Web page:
13 Reminders For Single Tasking

13 Reminders For Single Tasking

In my previous post on The Art of Single Tasking, I set a challenge for myself to practice single tasking rather than multitasking. You can read about it here.

I have now been on my challenge for about 2 weeks now and have noticed a big shift in my productivity and the way I feel throughout the day. I have been able to get so much more done by simply acting with intention. In addition, I have found that I now go about my day with more clarity, gratitude and a calmer demeanour.

One of the surprising things that has come out from this little experiment is that I have felt like I am able to let some things go - simply because I recognise how a lot of things can add complication and unnecessary stress to my life, which detracts my energy from doing the things that really matter.

So, in a way, single tasking is about creating a more minimalist lifestyle with more thought behind each action.

During my 2 weeks, I have noticed that there are a number of tasks where I would subconsciously default into multi-tasking mode. There were specific tasks (such as breakfast, commuting to work, etc) where I would always feel the need to multi-task because I had succumbed to this habit overtime.  

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The Art of Single Tasking

The Art of Single Tasking

Over the last few years, multi-tasking has slowly become a habit for me. It has only been recently that I have started to discover the art of single tasking for myself! Initially, I thought it was just a more efficient way for me to juggle various things at the one time.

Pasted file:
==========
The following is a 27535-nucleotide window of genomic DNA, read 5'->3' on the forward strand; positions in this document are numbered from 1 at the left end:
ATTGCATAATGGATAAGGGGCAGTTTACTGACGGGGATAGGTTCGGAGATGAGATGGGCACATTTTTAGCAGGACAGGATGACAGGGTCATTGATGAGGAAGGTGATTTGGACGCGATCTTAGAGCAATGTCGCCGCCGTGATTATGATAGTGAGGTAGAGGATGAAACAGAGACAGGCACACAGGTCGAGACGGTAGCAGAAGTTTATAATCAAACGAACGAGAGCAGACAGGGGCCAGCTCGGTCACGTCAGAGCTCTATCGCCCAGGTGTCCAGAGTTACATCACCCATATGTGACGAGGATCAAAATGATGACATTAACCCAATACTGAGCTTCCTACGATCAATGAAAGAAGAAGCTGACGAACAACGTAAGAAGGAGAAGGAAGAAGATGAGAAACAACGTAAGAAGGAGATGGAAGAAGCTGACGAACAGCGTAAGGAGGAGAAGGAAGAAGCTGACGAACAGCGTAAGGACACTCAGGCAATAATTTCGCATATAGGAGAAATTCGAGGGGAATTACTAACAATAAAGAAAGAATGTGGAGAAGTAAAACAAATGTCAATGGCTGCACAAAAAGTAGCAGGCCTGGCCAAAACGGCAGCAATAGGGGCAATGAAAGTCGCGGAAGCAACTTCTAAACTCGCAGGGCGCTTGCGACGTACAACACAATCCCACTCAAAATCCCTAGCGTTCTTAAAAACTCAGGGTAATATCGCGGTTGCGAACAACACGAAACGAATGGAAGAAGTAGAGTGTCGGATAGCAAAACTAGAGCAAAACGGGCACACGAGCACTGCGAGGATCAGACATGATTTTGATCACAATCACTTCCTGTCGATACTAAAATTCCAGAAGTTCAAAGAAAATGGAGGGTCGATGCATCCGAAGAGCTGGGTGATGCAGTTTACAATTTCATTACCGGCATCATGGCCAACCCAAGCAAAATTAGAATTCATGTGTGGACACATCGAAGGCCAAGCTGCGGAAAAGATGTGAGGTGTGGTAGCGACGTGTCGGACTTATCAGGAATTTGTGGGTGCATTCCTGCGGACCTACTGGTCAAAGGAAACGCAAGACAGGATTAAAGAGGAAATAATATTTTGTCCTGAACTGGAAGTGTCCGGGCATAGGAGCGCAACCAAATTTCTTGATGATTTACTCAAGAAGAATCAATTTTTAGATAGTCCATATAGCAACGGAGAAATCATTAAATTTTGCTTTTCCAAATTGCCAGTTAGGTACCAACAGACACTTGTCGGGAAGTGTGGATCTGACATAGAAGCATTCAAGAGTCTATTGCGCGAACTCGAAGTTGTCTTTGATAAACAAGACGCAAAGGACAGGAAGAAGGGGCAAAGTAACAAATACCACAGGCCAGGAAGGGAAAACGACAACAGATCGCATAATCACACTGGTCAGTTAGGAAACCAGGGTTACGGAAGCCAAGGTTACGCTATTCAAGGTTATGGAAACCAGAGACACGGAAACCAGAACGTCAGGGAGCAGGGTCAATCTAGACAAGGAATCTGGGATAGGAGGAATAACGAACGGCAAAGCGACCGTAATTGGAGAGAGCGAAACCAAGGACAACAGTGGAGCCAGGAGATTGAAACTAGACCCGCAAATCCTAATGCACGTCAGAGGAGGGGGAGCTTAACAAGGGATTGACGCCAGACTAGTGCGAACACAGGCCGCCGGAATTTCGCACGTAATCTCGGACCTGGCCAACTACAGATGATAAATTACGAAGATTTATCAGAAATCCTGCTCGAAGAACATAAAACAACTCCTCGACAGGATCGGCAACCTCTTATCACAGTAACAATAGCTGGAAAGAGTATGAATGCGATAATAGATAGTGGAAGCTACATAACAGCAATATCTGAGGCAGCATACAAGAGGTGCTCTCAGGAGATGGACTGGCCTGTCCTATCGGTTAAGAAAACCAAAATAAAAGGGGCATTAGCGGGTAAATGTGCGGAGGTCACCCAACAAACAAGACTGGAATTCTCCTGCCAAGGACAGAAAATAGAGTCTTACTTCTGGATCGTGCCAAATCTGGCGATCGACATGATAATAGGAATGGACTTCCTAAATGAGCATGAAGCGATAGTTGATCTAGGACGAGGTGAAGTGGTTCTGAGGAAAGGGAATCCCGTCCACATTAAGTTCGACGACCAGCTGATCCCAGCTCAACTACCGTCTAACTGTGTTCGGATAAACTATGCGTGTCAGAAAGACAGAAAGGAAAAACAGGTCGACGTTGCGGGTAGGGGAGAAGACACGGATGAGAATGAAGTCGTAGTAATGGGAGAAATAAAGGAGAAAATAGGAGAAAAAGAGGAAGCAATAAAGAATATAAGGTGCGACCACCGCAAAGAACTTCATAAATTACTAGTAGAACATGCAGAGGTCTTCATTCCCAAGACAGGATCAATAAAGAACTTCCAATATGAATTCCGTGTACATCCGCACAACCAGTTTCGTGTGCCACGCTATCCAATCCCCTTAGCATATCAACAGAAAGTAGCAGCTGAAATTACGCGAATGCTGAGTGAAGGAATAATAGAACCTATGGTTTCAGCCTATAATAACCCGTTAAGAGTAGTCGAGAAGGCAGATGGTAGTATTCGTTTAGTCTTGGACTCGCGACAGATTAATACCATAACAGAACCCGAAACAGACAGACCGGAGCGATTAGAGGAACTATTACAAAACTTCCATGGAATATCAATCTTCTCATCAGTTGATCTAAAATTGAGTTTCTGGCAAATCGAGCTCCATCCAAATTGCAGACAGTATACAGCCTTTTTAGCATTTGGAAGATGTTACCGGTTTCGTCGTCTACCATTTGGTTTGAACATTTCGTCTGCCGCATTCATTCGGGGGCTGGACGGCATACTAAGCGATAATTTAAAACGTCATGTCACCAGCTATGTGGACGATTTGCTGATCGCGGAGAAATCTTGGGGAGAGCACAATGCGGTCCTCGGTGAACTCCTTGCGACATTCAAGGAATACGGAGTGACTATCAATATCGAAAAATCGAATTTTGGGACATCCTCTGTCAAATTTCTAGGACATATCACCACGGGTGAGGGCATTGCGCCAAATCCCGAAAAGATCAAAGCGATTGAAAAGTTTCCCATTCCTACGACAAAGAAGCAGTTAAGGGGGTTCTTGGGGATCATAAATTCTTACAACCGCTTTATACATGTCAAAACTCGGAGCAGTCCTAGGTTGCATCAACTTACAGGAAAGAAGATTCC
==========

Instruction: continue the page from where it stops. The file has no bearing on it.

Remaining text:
I felt like I was being productive; ticking things off my to do list. It seemed like it was having a positive impact on my life at work.

So after work, I would continue my multi-tasking at home too. I would do my house chores while preparing dinner while writing a blog post. Over time, I found that multi-tasking had become more than a habit, but a way I went about my day. It was so rare for me to be single tasked focused, doing only one thing at a time - like eat my breakfast without staring at my computer screen. 

By the end of the day, when I had finally finished ticked off all my tasks in a chaotic scramble, I felt restless, anxious and disconnected. I felt like I was struggling to find calm as I moved throughout the day.

I believe that by doing various tasks at the same time, we no longer move through each moment with intention, but simply going through the motions. I believe that each intention holds energy (whether negative or positive).

And by doing things without intent, without thought, without focus, we are not giving this task our positive energy in order to truly experience the moment. 

As a result, we end up gliding along the surface of our experiences - failing to go deeper.

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